The Gulf of Spezia lies between the deepest inlets of the Tyrrhenian coast in the region of Liguria, featuring both mountain ridges and enchanting bays. Liguria, where the prominent port cities of Genoa and La Spezia reside, has long enchanted artists and writers with the beauty of its majestic landscape. 

The Gulf of Spezia earned its reputation as “the Gulf of Poets” over centuries as a favorite retreat of D.H. Lawrence, Hans Christian Anderson, Virginia Woolf and Dante, among others. Lerici, Portovenere, San Terenzo and Portofino are all known for their scenery, excellent seafood and literary history.

The village of Lerici

One of the villages dotting the sea is Lerici, where writer and film director Mario Soldati lived. In earlier days, Percy and Mary Shelley resided there in their boat home, Casa Magni. Lord Byron, too, was drawn to this area, frequenting a grotto in Portovenere. Italo Calvino and Eugenio Montale were also known to have made their homes in the region.

Lerici stretches out over the eastern side of the Gulf. An Etruscan city and an important port of call in Roman times, in the Middle Ages it was long the bone of contention between the Pisans and the Genoese. In the 17th and 18th centuries noble ship-owning families built luxury palazzos and villas there. The village is dominated by the Castle, considered one of the most beautiful in the whole of Liguria. It was built in several stages between the 13th and 14th centuries and remains in excellent condition. The castle houses the fascinating Museum of Geo-Palaeontology, with reconstructions of prehistoric scenes, reproductions of dinosaurs, marine and land fossils and a seismic simulation room.

Lerici is one of the favorite destinations of sea sport enthusiasts. In the protected bay you can see dozens of sailing boats, windsurfers, canoes and catamarans. All along the coast are superb views of reefs alternating with small stony or sandy beaches. The shoreline is clean and well looked after. Many beaches along the coast have been awarded the Blue Flag, a voluntary eco-label awarded to more than 4,000 beaches and marinas internationally and signifying high standards for water quality, environmental management and safety.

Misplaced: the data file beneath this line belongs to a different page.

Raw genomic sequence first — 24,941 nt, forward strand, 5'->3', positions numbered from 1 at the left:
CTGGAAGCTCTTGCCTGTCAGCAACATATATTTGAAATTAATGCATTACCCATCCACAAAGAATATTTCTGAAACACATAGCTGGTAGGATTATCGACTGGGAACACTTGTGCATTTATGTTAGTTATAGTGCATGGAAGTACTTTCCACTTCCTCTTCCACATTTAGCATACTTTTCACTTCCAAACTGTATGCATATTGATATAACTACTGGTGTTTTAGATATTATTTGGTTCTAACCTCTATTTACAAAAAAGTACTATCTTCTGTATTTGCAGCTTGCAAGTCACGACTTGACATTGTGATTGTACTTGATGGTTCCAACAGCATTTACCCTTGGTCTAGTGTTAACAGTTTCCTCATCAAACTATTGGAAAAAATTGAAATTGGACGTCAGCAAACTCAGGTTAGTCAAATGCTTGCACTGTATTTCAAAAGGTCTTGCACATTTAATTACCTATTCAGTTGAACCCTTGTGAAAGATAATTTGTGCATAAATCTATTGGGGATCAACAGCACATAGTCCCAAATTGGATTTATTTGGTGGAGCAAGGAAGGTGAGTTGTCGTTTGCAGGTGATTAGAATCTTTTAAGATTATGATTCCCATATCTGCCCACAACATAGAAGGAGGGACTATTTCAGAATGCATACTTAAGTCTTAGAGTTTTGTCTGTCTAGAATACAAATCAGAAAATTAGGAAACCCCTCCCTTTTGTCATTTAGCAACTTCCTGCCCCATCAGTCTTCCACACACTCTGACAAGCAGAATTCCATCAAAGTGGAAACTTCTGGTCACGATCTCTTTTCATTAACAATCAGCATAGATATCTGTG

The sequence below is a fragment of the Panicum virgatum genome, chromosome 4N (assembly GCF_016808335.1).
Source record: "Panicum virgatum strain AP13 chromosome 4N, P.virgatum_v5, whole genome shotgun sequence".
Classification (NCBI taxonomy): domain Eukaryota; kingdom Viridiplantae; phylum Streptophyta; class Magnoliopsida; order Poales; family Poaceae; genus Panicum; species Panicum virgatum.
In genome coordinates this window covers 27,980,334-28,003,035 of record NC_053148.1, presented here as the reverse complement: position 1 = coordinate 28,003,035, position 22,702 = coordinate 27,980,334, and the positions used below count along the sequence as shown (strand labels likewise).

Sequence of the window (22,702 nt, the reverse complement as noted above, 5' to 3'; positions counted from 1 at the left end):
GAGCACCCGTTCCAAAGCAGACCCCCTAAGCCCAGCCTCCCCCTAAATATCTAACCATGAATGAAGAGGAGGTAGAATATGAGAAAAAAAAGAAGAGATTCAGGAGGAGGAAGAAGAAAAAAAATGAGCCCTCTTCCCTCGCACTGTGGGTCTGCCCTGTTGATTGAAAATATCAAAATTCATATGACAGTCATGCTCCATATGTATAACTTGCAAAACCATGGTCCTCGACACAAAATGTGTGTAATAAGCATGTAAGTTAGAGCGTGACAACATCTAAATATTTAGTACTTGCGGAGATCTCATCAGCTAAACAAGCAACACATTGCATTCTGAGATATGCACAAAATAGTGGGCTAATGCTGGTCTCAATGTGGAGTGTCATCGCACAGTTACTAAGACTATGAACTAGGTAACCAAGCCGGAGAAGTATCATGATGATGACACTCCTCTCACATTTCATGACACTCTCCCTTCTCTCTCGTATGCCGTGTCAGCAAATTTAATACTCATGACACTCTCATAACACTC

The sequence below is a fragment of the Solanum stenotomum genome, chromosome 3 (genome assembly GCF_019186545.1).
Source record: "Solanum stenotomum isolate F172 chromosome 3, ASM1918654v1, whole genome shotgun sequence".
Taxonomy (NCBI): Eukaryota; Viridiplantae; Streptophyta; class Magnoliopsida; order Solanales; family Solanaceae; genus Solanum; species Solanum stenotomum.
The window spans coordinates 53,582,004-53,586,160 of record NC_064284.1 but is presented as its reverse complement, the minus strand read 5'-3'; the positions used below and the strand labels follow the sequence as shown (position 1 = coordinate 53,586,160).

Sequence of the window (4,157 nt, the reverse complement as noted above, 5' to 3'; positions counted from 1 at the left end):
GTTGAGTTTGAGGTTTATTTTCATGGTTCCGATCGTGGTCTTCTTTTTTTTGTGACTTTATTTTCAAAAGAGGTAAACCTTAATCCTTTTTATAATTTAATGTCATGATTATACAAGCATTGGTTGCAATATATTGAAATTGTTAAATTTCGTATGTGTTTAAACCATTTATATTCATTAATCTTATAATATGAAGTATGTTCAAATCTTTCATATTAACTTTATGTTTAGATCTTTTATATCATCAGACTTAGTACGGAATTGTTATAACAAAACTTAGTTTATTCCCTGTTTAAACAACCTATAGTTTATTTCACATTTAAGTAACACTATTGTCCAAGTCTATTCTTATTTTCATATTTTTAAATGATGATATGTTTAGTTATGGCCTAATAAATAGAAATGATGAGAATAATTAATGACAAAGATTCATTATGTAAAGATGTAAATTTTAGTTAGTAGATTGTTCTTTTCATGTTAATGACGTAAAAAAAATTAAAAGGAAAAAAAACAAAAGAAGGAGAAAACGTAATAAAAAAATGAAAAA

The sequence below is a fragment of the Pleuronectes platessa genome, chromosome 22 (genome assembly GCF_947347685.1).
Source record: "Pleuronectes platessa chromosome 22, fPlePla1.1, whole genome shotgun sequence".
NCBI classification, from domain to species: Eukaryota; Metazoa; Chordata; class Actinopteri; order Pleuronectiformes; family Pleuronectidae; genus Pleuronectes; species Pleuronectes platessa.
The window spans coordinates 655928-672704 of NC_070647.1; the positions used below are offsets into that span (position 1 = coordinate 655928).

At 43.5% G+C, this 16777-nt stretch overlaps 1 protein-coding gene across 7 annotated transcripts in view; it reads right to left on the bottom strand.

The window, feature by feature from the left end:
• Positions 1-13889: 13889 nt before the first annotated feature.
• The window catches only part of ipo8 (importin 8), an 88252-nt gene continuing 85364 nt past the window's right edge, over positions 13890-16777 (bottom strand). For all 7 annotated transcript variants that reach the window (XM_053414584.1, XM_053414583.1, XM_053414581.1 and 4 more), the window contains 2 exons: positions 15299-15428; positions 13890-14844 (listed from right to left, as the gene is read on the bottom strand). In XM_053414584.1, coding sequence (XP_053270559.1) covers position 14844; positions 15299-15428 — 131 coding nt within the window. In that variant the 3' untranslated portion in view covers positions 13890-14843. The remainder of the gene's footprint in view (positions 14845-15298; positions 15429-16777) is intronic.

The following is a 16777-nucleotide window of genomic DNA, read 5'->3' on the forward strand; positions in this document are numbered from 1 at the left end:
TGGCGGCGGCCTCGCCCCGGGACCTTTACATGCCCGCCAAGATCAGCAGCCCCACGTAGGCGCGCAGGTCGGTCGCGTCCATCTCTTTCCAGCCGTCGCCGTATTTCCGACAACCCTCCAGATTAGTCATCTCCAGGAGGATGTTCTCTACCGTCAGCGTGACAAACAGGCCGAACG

Neighboring villages

Just ahead of Lerici, positioned beautifully above the bay, lies the small town of San Terenzo and its 15th century castle housing a museum dedicated to Mary Shelley. The castles of Saint Terenzo and Lerici are connected by a picturesque walkway.

The medieval village of Tellaro rises up on the rocky tip of the eastern extremity of the Gulf. Tiny Tellaro is a model of Ligurian town planning: the walls surround the village with its narrow carruggi or alleys and pastel tower-houses, while the church of Saint George, dating back to the 1500s, dominates the village square. Tellaro is considered a hidden jewel on the Gulf of Poets; removed and secluded, but well worth a visit. It has remained peaceful and unspoiled, despite recently having been awarded "Borgo tra i cento piu belli d'Italia," ranking it among the 100 most beautiful villages in Italy.

Photos from Lerici, San Terenzo, and Tellaro

Liguria and Lerici around the web

An informative and independent site about where to buy property in Italy:  http://www.where-to-buy-in-italy.com

A comprehensive travel newsletter aimed at knowledgable travelers:  http://www.dreamofitaly.com

An informative local blog about the area:  http://www.apathtolunch.com/2011/06/castle-to-castle-along-gulf-of-poets.html

An About.com article about Lerici:  http://goeurope.about.com/od/liguria/fl/lerici.htm

A New York Times travel column discuses Lerici and how it has evaded the radar of tourists

http://www.nytimes.com/2010/06/20/travel/20next.html?pagewanted=all&_r=0

A local place to stay as well as being an informative site about the area: http://www.davascolerici.it/en/